Album review: is crooning an art form if my emotions are behind it?

Youthful melancholy and sugary beats result in a apt combination in Waiting Unsaved's newest album

Four out of five students agree crooning is not an art form. However, science is not consensus. If it were, we’d still believe that the Earth is the centre of the universe or that do-it-yourself hip-hop isn’t a viable and authentic genre in the midst of a post-SoundCloud boom.

For instance, take Vancouver rapper and producer Waiting Unsaved. His SoundCloud is sparsely populated by only a mere two songs, one of which was uploaded over two years ago. Yet he has just dropped an original and engaging EP on Bandcamp.

He blends together the pained autotuned croonings of other emo rap contemporaries with cutesy but sensible RnB beats. To lump him in with prominent emo rap of the day may seem appealing, but it’s not accurate. Even calling this a hip-hop or rap album seems unfounded. While there is the occasional rap verse throughout the release, the rapping is hardly the selling point.

Waiting Unsaved’s music is visceral, sad and emotional but on the surface bubbly and cute. The composition and utilization of vocal tracks paint a melancholic portrait, but the choices in instruments, predominantly organ, piano and plucky lighthearted synthesizer coalesce to give the impression of a blissful soundscape.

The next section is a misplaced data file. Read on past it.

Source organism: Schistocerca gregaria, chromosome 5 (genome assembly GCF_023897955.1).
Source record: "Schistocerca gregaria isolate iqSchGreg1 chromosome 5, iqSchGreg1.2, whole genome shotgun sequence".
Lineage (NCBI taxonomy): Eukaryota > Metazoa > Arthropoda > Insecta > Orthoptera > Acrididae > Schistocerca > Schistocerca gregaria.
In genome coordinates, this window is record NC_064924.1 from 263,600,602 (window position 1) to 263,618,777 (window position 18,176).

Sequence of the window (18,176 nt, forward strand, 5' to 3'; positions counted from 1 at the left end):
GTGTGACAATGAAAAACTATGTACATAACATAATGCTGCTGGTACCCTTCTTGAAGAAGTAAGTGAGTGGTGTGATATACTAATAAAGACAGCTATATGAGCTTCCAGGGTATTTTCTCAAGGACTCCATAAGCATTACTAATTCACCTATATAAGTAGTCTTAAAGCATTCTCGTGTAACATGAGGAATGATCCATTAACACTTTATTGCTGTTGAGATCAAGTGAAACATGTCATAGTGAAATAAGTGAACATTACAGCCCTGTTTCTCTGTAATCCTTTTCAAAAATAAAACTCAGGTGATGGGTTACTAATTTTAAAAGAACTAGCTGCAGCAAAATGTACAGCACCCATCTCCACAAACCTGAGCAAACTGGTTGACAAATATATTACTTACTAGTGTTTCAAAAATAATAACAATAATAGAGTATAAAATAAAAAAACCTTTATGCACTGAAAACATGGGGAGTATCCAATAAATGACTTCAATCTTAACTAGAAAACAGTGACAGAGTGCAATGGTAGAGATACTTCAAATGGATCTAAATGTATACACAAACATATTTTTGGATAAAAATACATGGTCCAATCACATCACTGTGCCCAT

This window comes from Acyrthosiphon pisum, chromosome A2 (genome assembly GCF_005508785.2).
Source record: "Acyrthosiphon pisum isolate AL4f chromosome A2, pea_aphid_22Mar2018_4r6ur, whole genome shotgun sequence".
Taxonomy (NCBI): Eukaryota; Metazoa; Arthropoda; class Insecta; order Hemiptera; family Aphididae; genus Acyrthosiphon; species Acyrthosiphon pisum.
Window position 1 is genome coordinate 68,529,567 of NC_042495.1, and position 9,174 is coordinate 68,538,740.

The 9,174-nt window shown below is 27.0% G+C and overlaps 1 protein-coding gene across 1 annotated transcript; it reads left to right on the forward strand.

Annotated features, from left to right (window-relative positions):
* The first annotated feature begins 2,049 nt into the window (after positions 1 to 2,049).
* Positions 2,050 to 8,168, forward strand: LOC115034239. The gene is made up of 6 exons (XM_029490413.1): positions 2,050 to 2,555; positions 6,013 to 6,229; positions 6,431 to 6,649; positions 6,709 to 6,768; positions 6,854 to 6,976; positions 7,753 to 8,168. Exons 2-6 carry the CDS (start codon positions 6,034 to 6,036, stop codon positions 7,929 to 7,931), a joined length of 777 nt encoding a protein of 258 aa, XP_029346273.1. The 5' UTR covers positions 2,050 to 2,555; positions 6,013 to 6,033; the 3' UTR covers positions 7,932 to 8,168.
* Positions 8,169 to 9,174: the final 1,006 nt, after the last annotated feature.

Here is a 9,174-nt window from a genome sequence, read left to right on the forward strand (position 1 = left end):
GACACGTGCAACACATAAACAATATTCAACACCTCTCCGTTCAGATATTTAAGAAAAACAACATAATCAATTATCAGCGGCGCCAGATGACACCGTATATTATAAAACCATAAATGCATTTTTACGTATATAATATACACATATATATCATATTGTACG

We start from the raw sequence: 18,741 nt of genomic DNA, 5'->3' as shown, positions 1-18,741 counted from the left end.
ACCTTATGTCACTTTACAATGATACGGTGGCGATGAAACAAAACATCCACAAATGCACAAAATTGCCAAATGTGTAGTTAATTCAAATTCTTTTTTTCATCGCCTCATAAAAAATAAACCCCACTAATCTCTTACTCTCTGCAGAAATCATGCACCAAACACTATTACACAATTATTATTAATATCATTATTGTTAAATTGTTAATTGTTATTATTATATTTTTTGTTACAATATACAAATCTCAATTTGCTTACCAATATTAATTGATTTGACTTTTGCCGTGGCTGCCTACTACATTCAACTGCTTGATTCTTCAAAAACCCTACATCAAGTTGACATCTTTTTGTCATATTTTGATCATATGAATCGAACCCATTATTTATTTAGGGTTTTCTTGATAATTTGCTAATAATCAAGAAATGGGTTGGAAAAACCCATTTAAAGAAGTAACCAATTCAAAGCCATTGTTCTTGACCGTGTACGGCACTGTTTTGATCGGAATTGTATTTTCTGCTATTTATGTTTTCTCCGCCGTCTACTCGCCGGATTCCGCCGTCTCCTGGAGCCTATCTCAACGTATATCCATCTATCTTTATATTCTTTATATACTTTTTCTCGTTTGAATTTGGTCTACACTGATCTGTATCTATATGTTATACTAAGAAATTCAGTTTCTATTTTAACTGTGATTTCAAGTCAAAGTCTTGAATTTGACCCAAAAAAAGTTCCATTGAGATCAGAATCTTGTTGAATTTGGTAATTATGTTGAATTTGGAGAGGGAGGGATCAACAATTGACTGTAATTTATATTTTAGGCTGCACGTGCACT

The second track on the release, After Forever! Is an excellent case study of the style Waiting Unsaved brings to the table. Instrumentally the track is characterized by twinkly arpeggios, 808 hits and ethereal vocal layers. There’s nothing sad about the instrumental— in fact it’s quite the opposite. It’s the lyrics that draw out the sadness of the track. Even the chorus, “tell me tell me tell me/why you feeling so alone now/tell me tell me tell me/are you holding up” is delivered with such an optimistic affectation it can’t possibly be emblematic of the lyrical content Waiting Unsaved softly inquires.

It’s a sad release insofar as the lyrical content should prompt you to feel, however that’s not what’s the primary display here. Throughout the release Waiting Unsaved delivers his woeful wording in a variety of different ways, all of which obscure what he’s actually preaching.

In the dichotomy of verbiage and arrangement, Waiting Unsaved triumphs with the latter. His production is concise and original, the only drawback being the apprehension of further exploration, particularly on the closing track, I Should Just Let You Know. Waiting Unsaved clearly has an intuitive sense for production and this short EP is a great teaser for what he will release in the future.

7.2/10 – Free samples of gelato

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